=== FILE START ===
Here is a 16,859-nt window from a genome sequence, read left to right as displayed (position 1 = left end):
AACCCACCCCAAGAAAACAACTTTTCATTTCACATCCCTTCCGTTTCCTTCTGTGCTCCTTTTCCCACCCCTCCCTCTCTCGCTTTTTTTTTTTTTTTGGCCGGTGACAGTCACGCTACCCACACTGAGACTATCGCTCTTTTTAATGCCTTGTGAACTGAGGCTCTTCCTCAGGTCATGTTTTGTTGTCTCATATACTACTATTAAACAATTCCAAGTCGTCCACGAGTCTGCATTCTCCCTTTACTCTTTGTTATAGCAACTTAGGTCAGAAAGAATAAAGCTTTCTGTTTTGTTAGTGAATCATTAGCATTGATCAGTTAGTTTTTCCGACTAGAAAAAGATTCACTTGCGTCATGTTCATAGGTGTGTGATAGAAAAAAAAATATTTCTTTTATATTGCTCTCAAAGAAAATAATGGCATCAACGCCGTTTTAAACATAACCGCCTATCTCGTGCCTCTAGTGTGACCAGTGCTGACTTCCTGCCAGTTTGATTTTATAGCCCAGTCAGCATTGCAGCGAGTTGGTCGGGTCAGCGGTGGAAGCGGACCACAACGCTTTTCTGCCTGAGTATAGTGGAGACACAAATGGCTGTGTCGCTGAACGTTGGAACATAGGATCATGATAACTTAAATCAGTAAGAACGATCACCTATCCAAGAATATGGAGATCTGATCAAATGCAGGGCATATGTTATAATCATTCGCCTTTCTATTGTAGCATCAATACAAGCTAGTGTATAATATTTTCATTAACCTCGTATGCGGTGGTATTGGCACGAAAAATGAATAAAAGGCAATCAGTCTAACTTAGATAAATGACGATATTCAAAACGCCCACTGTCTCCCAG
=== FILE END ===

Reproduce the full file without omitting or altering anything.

Here is a 16,859-nt window from a genome sequence, read left to right as displayed (position 1 = left end):
AACCCACCCCAAGAAAACAACTTTTCATTTCACATCCCTTCCGTTTCCTTCTGTGCTCCTTTTCCCACCCCTCCCTCTCTCGCTTTTTTTTTTTTTTTGGCCGGTGACAGTCACGCTACCCACACTGAGACTATCGCTCTTTTTAATGCCTTGTGAACTGAGGCTCTTCCTCAGGTCATGTTTTGTTGTCTCATATACTACTATTAAACAATTCCAAGTCGTCCACGAGTCTGCATTCTCCCTTTACTCTTTGTTATAGCAACTTAGGTCAGAAAGAATAAAGCTTTCTGTTTTGTTAGTGAATCATTAGCATTGATCAGTTAGTTTTTCCGACTAGAAAAAGATTCACTTGCGTCATGTTCATAGGTGTGTGATAGAAAAAAAAATATTTCTTTTATATTGCTCTCAAAGAAAATAATGGCATCAACGCCGTTTTAAACATAACCGCCTATCTCGTGCCTCTAGTGTGACCAGTGCTGACTTCCTGCCAGTTTGATTTTATAGCCCAGTCAGCATTGCAGCGAGTTGGTCGGGTCAGCGGTGGAAGCGGACCACAACGCTTTTCTGCCTGAGTATAGTGGAGACACAAATGGCTGTGTCGCTGAACGTTGGAACATAGGATCATGATAACTTAAATCAGTAAGAACGATCACCTATCCAAGAATATGGAGATCTGATCAAATGCAGGGCATATGTTATAATCATTCGCCTTTCTATTGTAGCATCAATACAAGCTAGTGTATAATATTTTCATTAACCTCGTATGCGGTGGTATTGGCACGAAAAATGAATAAAAGGCAATCAGTCTAACTTAGATAAATGACGATATTCAAAACGCCCACTGTCTCCCAG